The U.S. Department of Labor finalized sweeping changes to the Fair Labor Standards Act (FLSA) overtime rules, extending protections to millions U.S. workers.
The changes double the salary threshold for “white collar” exemptions from the current minimum of $455 per week, or $23,660 a year, to $913 per week, or $47,476 annually. Under the new rules, the salary threshold will automatically update every three years, based on wage growth over time. The final rules will become effective on December 1, 2016.
Exemptions exist for executives, professionals, administrative employees, outside consultants, and a few other classes of salaried employees — leading to occasional stretching of the definitions to avoid paying overtime pay.
The threshold value for overtime salary is currently $455 per week ($23,660 per year). In lower-paid retail jobs where the minimum wage is increasing, this can put employers in the perverse situation of having middle managers make considerably less per working hour than new hires. The threshold hasn't changed since a 2004 increase that raised it from $250 per week to $455. Starting in December 2016, the salary threshold to avoid paying overtime will move to $913 per week (an annual salary of $47,476).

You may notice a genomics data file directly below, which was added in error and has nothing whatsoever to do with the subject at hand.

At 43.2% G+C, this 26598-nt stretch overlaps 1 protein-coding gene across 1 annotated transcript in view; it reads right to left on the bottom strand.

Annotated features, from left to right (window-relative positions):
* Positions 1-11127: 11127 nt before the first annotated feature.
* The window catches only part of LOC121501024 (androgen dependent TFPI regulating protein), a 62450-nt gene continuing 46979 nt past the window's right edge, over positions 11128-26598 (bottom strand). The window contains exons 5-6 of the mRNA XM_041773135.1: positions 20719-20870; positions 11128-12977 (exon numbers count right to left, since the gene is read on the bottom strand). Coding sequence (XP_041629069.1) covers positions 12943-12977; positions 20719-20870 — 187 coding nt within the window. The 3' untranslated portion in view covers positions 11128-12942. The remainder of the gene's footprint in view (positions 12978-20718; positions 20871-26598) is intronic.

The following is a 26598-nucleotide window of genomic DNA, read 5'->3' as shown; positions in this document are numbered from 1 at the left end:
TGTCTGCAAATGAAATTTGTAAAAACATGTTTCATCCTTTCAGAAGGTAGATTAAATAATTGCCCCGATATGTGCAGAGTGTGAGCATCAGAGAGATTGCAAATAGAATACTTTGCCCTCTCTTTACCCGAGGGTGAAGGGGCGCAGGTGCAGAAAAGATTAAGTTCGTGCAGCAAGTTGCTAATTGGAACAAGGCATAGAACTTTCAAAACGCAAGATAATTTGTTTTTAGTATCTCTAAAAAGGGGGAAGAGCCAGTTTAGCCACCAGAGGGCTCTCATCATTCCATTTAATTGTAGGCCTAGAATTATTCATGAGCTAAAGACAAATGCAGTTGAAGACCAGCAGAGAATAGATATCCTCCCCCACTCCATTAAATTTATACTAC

With the time left before December 1, businesses should prepare, and consider the following planning opportunities which are especially important for small businesses, where the owner may also be in charge of hiring and human resource requirements.
Examine Current Pay and Classifications - understand employees’ compensation structure, classification and the rules around FLSA exempt vs. nonexempt status.
Monitor Employee Hours - employers should assess the hours that their employees work.
Compare the Costs of Pay - change a non-exempt employee from salary to hourly, and then pay them overtime as necessary. This can be most useful when an employee does not consistently work 40 hours per week, but it requires more attention be paid to managing their work schedule.
Impact on Pay Equity - In order to ensure that employees are being paid fairly and based on their job, do not make changes on a per-employee basis, but instead based on their roles.
Proactively Control Costs - establish workplace policies that diminish the amount of work that non-exempt workers perform outside of traditional working hours.